Mediation Phase

If both parties agree to participate in the program, arrangements are made for the main meeting, which usually lasts between two and three hours. The victim and the offender are brought together at the main meeting. Seeing the offender often relieves the victim for by meeting the offender, a humane and remorseful individual is seen rather than the “frightening character” that victims so often picture (Umbreit, 1993, p. 70).

Both participants are given the opportunity to state the facts from their point of view, and are allowed to voice their opinions and emotions regarding the events. Neither party is able to intervene or interrupt the other individual. Once the venting of emotions is done, a verbal negotiation is worked out regarding reparations. This negotiation is then documented in writing and signed by all parties present.

The mediator does not make decisions for the parties, but rather assists them to work towards a resolution that is fair and addresses both their needs. The mediator only talks about 15 to 20 percent of the time (Umbreit, 1993, p. 72).

Follow-up Phase

Once a restitution contract is agreed upon, there is a period of evaluation and follow-up to determine if the negotiated restitution has been completed. Once the agreement is finished, a recommendation is made that the criminal charges not be pursued.

If an agreement is not reached, or the negotiated settlement is not fulfilled, the case is referred back to court. When both parties agree to meet, an agreement is reached in the majority of cases. Once an agreement has been made, the majority are completed.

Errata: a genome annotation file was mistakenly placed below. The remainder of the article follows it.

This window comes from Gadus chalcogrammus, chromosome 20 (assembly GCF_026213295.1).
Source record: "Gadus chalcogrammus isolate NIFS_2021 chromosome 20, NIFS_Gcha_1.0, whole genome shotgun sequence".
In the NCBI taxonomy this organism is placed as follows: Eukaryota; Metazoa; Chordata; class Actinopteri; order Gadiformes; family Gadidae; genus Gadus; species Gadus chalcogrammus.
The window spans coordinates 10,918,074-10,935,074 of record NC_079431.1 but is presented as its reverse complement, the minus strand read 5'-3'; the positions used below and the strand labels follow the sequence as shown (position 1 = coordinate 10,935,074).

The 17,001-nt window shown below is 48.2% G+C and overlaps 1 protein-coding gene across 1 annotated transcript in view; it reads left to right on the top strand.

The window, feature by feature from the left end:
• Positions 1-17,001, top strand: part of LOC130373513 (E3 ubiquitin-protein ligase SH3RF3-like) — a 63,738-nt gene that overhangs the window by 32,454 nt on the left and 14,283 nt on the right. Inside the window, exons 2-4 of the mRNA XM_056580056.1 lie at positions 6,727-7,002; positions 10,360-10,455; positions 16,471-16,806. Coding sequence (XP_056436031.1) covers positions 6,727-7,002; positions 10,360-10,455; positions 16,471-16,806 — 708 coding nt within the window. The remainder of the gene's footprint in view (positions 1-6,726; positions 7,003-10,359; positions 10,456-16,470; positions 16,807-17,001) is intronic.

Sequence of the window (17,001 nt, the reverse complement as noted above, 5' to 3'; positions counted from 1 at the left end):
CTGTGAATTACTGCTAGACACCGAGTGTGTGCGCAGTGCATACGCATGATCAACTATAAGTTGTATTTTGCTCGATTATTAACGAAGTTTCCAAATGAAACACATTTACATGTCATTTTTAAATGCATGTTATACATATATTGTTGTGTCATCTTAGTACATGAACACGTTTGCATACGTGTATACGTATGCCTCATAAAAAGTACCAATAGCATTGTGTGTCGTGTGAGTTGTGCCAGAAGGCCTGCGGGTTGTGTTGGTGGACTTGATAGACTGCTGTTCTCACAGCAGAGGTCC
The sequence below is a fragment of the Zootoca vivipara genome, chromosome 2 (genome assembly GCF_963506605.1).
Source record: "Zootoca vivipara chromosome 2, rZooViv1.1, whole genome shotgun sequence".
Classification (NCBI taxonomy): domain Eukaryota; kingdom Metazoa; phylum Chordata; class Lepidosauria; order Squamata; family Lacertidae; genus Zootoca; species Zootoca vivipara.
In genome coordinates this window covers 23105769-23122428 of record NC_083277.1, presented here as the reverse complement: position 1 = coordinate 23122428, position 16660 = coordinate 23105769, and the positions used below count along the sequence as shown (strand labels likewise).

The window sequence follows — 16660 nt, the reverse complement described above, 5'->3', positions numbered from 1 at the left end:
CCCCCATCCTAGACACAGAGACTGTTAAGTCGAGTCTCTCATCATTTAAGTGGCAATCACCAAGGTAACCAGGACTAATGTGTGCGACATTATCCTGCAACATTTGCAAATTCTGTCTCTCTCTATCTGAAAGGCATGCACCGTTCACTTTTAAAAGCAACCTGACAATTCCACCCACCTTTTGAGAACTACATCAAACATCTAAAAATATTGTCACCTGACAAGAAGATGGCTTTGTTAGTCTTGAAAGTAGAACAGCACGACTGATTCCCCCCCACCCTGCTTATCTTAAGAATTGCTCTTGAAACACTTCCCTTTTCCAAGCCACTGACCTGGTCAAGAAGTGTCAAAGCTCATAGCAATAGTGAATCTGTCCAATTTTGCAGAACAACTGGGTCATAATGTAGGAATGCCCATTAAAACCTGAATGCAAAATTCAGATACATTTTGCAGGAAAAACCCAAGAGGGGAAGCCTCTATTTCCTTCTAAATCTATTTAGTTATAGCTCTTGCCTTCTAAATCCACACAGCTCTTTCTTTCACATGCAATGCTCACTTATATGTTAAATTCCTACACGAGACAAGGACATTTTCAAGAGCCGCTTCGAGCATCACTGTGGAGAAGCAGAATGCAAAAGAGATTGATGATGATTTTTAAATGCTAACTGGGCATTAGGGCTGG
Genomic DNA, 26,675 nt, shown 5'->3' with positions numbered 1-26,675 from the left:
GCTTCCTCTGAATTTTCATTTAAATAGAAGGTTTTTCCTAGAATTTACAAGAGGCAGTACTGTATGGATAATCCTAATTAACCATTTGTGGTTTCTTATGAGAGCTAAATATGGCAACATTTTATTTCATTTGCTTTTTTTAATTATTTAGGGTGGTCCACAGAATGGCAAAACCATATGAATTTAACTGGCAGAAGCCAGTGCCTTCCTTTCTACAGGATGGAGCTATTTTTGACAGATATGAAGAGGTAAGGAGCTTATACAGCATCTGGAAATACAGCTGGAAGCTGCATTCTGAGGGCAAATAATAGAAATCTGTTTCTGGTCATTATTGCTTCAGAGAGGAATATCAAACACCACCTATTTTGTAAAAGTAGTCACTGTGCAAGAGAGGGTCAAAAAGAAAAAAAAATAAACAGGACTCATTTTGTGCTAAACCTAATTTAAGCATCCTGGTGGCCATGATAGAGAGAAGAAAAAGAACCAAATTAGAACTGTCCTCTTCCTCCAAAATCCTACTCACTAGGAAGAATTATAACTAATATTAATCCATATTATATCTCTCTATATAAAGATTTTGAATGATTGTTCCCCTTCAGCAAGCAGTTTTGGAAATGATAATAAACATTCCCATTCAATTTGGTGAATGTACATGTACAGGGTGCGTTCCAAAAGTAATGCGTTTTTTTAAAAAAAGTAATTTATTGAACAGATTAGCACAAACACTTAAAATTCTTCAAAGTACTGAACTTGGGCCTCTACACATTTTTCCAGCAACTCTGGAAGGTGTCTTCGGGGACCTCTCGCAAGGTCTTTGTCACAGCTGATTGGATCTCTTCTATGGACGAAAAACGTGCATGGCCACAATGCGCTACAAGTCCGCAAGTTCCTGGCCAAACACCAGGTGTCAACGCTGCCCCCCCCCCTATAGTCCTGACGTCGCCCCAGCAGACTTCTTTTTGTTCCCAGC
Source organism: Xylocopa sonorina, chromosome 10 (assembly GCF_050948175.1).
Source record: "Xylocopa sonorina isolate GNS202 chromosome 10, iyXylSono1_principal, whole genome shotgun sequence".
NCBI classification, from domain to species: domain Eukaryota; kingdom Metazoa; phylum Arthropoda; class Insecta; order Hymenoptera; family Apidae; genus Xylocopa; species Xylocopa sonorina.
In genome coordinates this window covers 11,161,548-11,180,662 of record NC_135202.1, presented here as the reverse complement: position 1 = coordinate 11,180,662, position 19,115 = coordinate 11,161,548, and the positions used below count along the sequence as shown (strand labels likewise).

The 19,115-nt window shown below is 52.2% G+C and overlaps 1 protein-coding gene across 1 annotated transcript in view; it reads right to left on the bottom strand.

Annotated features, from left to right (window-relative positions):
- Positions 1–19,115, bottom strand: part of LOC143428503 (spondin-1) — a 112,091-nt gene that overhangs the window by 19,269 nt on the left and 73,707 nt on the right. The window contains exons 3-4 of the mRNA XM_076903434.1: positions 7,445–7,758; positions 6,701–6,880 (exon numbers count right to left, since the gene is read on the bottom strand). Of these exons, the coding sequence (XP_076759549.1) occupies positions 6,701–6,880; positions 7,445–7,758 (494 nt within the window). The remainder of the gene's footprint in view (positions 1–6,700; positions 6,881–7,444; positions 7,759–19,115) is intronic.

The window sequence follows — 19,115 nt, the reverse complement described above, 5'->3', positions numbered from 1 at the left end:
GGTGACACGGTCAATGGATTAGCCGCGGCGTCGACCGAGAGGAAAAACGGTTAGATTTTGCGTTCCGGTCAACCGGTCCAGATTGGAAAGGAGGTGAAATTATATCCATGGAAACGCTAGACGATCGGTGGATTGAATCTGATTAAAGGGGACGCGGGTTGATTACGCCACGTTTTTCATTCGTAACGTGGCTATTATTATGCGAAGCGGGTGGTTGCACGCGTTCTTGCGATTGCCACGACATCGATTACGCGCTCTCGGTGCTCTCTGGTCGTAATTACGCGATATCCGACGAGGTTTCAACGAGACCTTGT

Both the victim and the offender can benefit from victim-offender reconciliation programs. Benefits to the victim include:

  • the victim is given the opportunity to express his or her views directly to the offender;
  • the victim has the opportunity to obtain realistic compensation for losses incurred as a result of the incident;
  • the victim receives answers to questions about the offense that only the offender can provide;
  • the victim has the opportunity to be involved in the sentence of the offender; and,
  • victims are more likely to receive restitution through VORPs than through the court: the collection rate for court-ordered restitution is low (58%), but for VORPs, the rate is 81% (Umbreit, 1994, p. 112).

Benefits to the offender include:

  • the offender is able to take direct and personal accountability for actions;
  • offenders have the opportunity to learn about the consequences of their actions, apologize, express regrets, and make amends directly to the victim; and,
  • the offender is given the opportunity to participate in a process through which the stigma of a criminal record can be avoided.

Benefits to the community can also take place:

  • VORPs contribute to the peace of the community by assisting persons to reach resolutions that address the cause of the conflict; and,
  • VORPs save society money: it costs several hundred dollars for an offender to be placed in VORP, but it costs thousands for an offender to be on probation or parole, and at least $40,000 for an offender to be incarcerated.